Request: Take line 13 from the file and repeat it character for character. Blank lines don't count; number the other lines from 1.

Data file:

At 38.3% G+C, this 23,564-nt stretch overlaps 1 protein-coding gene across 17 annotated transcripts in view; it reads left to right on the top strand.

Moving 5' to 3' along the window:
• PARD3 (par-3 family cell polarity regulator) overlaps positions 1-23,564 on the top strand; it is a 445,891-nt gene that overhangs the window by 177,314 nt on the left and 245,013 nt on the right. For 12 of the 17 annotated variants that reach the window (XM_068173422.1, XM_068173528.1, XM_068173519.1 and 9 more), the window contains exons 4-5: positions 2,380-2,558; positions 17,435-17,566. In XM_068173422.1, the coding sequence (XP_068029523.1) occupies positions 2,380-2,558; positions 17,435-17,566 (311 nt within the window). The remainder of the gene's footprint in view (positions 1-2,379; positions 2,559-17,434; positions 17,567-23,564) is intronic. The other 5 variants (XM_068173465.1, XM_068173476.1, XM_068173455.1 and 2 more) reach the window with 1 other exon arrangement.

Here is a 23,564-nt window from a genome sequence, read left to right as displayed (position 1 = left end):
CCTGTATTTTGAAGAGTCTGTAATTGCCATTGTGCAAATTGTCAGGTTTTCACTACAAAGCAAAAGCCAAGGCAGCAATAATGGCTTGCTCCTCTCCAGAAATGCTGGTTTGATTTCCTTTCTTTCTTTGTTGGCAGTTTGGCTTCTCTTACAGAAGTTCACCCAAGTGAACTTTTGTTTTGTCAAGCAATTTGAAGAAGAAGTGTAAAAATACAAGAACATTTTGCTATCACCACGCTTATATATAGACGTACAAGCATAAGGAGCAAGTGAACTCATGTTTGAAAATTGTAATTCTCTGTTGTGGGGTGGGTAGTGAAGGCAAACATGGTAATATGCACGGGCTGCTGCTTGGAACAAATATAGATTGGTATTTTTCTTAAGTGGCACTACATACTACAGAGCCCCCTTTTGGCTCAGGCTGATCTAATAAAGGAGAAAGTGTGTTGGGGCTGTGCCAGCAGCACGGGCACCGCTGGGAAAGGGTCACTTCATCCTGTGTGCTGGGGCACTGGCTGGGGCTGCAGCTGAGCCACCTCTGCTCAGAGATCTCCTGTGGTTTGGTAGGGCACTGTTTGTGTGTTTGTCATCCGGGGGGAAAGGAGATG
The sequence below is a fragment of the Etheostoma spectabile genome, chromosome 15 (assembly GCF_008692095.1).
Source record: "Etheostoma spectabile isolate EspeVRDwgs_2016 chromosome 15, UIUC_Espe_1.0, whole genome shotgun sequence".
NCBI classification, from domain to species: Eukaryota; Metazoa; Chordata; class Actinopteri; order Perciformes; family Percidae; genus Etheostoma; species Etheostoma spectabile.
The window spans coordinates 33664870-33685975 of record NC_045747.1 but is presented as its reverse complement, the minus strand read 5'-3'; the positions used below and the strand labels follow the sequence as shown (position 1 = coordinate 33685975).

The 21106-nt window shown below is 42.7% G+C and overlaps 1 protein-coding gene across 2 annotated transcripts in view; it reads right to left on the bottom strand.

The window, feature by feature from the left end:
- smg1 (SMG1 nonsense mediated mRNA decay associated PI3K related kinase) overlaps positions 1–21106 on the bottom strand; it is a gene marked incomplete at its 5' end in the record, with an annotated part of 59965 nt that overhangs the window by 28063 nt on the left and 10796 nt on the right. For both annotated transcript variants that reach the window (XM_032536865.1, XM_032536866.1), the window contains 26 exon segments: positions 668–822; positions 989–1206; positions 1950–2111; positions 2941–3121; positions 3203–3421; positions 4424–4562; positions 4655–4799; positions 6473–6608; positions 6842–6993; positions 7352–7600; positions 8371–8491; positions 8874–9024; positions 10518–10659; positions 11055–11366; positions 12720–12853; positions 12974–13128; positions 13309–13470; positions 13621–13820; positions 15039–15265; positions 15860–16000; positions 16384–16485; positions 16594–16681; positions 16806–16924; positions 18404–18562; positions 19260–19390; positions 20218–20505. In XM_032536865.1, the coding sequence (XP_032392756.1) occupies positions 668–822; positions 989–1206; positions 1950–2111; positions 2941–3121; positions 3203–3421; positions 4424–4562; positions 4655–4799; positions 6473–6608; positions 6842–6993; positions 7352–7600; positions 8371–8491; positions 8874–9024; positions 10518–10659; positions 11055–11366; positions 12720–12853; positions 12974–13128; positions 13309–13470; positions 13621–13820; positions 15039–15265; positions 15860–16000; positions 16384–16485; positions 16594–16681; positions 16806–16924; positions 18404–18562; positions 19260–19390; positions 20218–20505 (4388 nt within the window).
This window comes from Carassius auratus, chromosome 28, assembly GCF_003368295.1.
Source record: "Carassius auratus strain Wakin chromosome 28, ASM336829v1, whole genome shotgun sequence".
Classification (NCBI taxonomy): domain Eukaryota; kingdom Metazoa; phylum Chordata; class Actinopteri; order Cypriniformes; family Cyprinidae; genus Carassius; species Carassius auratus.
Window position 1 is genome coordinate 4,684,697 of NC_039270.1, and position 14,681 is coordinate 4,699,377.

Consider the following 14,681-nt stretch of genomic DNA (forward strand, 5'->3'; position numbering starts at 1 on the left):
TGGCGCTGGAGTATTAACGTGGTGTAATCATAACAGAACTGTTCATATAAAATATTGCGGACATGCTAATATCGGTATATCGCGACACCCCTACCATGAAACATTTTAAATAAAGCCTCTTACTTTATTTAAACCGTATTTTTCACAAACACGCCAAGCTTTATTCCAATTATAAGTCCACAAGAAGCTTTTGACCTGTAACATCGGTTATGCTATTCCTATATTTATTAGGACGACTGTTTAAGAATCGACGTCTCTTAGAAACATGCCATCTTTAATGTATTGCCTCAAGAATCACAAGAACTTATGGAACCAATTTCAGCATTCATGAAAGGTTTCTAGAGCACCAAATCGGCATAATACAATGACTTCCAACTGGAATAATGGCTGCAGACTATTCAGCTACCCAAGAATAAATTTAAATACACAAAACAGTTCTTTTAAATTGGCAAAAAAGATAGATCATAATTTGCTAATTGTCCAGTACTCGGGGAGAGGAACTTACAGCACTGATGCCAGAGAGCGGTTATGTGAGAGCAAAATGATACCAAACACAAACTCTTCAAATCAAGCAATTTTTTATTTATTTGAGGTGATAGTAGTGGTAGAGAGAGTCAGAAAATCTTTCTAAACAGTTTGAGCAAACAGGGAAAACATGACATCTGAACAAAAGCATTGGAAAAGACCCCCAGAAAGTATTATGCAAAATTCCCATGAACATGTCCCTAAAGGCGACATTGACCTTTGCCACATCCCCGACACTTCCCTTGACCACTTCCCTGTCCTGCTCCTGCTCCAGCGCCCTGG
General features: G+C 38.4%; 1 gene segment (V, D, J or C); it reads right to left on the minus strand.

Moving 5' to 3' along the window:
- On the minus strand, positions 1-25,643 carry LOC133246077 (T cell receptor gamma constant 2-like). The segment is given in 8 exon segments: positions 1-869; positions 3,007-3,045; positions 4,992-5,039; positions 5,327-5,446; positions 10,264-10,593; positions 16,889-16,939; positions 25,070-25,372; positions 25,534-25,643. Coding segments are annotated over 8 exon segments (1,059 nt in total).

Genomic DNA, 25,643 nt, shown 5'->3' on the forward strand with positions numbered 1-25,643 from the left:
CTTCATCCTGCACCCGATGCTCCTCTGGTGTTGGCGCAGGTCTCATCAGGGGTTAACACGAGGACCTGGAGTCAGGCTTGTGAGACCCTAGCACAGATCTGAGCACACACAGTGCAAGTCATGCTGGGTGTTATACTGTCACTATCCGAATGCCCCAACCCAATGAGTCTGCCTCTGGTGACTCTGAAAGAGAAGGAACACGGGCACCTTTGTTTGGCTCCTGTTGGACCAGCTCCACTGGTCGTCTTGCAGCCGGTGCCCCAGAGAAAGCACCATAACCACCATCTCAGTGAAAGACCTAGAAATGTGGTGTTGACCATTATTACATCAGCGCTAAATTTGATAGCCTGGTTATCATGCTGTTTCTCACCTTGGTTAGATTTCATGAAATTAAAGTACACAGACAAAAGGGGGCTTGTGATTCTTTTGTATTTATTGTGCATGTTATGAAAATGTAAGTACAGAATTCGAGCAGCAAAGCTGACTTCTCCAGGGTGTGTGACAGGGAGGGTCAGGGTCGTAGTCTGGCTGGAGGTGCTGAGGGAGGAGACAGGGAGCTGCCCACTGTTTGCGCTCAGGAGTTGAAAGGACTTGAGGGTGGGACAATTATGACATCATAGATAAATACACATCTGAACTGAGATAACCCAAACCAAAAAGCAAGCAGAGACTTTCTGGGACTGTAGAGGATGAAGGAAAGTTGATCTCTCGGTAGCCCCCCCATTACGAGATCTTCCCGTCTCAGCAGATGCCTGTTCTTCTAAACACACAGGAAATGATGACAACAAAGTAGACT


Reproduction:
This window comes from Carassius auratus, chromosome 28, assembly GCF_003368295.1.